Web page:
After 30 years together, John Hancock and the Boston Red Sox are parting ways.
The Boston-based insurance company has opted not to renew its sponsorship contract with the Sox, which expires at the end of this season. That means the giant John Hancock logo — the famous Hancock signature — that sits in lights atop Fenway Park’s center-field scoreboard will be coming down after the season is over.
But by spring, Red Sox players could be donning the logo of another local financial services giant on their jerseys. Sports Business Journal reported Monday that the Red Sox and MassMutual have agreed to the team’s first-ever advertising patch, though the deal is not yet finalized.
Either way, Hancock is on the way out.
Chief executive Marianne Harrison told employees about the change in a memo distributed Monday, in advance of a company party scheduled to take place at Fenway on Wednesday. John Hancock — long based in Boston — has done business with the Red Sox since 1992, and put its name in lights atop the scoreboard in 2001.
“We are so proud of our 30 years with the Red Sox and all the games, events, and historic moments that our iconic sign has lit up — from winning the 2004 playoff with heroics that broke the curse to unforgettable concerts by legendary artists,” Harrison wrote. “We’re planning an exciting new home for the sign and will share more details with you all very soon.”
In 2004, John Hancock was purchased by Canadian insurer Manulife, and Harrison wrote that the company opted not to renew with the Sox so it could focus more on aligning its “future community investments” with its parent company’s new “Impact Agenda.” The tenets of that agenda, announced a few months ago, include: empowering health and well-being, driving inclusive economic opportunities; and accelerating a sustainable future.
“As our business evolves, so too must our partnerships to support our future business and growth goals,” Harrison added. “With an eye toward the opportunities yet to come, we are evaluating new partnerships to support our distribution team in the future.”
John Hancock remains the lead sponsor of the Boston Marathon, though last year, after a round of layoffs, it handed over management of the race’s elite athlete field to the Boston Athletic Association.
Hancock’s departure from Fenway could create an opening for MassMutual.
Sports Business Journal reported Monday that the Red Sox and MassMutual have agreed to terms on a 10-year, approximately $170 million deal with team-performance incentives that could boost the value to $20 million a year.
A spokeswoman for MassMutual — which is headquartered in Springfield and recently opened a large new office in Boston’s Seaport District — declined to comment, citing a company policy of not commenting on rumors.
A Red Sox spokesperson said the club had nothing to add to John Hancock’s announcement that the deal is ending at the conclusion of this season.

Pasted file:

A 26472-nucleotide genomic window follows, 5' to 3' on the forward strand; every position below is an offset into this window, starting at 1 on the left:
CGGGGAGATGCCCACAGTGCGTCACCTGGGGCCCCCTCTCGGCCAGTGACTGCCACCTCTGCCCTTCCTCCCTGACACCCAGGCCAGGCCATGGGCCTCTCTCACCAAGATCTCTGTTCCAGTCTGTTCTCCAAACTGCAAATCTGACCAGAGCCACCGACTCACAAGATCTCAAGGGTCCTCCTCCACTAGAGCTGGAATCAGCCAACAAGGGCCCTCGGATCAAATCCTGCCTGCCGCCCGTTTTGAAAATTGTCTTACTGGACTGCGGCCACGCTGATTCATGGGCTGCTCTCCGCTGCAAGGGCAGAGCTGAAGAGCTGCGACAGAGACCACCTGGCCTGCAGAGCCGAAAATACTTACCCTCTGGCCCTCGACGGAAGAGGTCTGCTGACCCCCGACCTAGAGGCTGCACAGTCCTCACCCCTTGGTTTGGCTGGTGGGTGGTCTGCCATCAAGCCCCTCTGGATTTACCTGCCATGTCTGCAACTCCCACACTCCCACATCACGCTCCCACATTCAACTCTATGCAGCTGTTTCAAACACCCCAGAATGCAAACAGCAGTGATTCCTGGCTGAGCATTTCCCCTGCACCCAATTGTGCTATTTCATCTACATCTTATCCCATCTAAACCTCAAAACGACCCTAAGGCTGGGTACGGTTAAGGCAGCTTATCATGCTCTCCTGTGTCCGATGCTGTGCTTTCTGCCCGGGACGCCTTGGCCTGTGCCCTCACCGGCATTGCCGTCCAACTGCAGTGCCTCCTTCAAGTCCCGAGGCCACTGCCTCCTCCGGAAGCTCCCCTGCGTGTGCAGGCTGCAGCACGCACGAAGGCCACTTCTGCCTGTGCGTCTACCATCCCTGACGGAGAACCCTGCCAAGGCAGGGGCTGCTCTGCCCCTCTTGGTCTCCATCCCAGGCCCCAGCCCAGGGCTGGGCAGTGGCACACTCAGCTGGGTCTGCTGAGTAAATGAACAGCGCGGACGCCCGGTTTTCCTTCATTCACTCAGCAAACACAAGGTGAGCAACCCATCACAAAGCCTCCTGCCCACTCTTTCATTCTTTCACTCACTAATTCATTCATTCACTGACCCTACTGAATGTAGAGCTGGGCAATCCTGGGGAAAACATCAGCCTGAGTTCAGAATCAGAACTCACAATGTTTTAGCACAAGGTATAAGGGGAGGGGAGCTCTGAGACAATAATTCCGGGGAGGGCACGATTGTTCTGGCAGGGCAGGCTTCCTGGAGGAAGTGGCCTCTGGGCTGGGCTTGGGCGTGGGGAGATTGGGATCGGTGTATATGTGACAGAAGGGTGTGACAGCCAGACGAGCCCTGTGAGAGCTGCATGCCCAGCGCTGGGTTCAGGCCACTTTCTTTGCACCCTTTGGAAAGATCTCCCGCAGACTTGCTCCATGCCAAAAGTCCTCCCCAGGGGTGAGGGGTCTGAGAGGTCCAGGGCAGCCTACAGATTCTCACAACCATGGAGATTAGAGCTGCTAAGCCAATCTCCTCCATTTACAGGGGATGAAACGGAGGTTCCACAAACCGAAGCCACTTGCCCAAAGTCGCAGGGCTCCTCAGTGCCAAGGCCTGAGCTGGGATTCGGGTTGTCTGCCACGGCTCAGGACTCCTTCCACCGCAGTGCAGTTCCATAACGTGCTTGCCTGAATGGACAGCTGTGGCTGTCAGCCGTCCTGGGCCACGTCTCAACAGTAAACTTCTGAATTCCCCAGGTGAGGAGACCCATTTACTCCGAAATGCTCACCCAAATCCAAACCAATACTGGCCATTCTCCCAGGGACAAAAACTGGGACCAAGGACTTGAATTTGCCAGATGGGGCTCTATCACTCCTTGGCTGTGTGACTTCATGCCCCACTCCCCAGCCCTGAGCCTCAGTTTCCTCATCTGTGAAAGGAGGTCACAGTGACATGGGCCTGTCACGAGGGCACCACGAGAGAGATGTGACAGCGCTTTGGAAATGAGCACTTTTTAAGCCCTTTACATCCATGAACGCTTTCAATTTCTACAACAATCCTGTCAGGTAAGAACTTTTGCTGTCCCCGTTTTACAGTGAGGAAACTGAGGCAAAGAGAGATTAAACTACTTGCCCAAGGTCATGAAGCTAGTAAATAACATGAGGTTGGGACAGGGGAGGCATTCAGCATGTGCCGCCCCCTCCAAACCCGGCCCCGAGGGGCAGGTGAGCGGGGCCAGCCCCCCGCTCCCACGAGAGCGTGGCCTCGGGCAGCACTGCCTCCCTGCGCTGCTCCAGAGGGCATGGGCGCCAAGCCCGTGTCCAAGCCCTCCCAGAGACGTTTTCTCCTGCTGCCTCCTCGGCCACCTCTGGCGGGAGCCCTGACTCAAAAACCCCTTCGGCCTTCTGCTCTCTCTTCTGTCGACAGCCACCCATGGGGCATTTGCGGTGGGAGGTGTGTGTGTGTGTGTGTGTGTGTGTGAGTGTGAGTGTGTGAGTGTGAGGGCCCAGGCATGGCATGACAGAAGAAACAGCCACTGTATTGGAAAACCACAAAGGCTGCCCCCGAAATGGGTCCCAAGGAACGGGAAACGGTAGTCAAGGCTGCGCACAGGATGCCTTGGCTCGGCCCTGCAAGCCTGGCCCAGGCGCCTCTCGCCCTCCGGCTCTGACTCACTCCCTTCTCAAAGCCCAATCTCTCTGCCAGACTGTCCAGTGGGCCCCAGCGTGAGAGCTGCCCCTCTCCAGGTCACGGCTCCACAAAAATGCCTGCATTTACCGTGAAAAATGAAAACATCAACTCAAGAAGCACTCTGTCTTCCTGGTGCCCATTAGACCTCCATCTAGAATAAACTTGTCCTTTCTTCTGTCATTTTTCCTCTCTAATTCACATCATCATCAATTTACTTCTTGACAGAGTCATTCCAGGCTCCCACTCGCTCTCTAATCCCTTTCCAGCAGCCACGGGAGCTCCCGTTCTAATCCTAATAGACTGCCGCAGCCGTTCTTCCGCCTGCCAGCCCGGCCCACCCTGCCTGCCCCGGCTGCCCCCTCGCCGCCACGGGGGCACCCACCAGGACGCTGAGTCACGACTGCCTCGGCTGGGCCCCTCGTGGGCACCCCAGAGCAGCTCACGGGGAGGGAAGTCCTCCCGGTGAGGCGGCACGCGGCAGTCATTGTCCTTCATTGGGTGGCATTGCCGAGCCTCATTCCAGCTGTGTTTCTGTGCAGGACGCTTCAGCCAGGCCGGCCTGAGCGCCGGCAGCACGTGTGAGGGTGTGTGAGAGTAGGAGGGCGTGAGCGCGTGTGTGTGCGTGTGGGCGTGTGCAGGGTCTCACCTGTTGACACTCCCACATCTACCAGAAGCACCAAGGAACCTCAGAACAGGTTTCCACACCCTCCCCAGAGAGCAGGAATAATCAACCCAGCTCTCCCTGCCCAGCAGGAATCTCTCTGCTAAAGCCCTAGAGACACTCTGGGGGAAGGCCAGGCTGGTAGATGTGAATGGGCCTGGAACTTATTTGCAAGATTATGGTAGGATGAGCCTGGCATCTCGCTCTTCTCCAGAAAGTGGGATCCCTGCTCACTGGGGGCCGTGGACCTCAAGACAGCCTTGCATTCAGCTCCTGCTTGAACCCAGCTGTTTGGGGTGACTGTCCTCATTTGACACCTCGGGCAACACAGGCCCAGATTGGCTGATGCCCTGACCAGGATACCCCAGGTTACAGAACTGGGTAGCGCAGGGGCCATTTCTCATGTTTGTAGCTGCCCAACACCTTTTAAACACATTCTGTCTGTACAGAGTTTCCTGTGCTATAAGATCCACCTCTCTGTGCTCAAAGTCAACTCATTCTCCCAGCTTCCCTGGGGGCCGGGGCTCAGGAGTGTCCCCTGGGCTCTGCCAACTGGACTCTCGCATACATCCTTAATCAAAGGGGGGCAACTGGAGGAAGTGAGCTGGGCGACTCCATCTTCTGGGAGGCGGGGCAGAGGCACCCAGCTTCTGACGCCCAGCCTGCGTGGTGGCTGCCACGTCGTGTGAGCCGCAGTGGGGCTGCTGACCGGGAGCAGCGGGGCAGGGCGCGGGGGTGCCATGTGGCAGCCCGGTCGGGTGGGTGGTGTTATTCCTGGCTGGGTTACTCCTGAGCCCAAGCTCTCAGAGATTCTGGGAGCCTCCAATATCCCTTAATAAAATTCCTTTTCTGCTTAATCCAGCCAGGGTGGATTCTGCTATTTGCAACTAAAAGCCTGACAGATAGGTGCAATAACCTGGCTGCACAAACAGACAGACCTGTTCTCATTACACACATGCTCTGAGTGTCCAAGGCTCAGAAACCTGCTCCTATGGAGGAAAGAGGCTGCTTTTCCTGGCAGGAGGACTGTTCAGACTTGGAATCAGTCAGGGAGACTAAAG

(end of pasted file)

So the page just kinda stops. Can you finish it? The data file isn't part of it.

Red Sox principal owner John Henry also owns The Boston Globe.
Next season is the first in which Major League Baseball teams can wear advertising patches. MLB and the Major League Baseball Players Association approved the concept in their new collective bargaining agreement in March, freeing each of the 30 clubs to pursue a corporate partner willing to pay for a 4-inch-by-4-inch patch to be worn on one sleeve of both home and away uniforms beginning next season.
MLB teams are hoping that potential corporate sponsors will be keen to capitalize on the ubiquitous close-ups of batters and pitchers that should feature the wearable iron-on ads. Players in turn did not object to the plan, calculating that some portion of the new revenue stream will trickle down to their salaries.
The Red Sox have engaged talent agency CAA to help them land their new corporate partner. Sports Business Journal reported that the Red Sox-MassMutual advertising patch pending deal was prevalent in corporate circles during last week’s MLB All-Star Game gathering in Los Angeles.
The article described a Red Sox marketer labeling the deal as a “rumor,” with others “treating the team’s agreement as fait accompli and adjusting prices accordingly.”
The only baseball patch deal that has become public to date is a four-year deal between the San Diego Padres and Motorola worth $9 million a year.
NBA teams have begun advertising patches in recent years, with the Celtics switching theirs in 2020 from GE to Vistaprint. According to the sports business network Boardroom, NBA uniform ads accounted for approximately $250 million in overall revenues this past season.
The NHL will introduce advertising patches to their jerseys this coming season. The Bruins have yet to announce any partners.
And while baseball teams control advertising on their jerseys, MLB holds the rights for advertising on batting helmets. Those ads may be seen as soon as these October’s playoffs.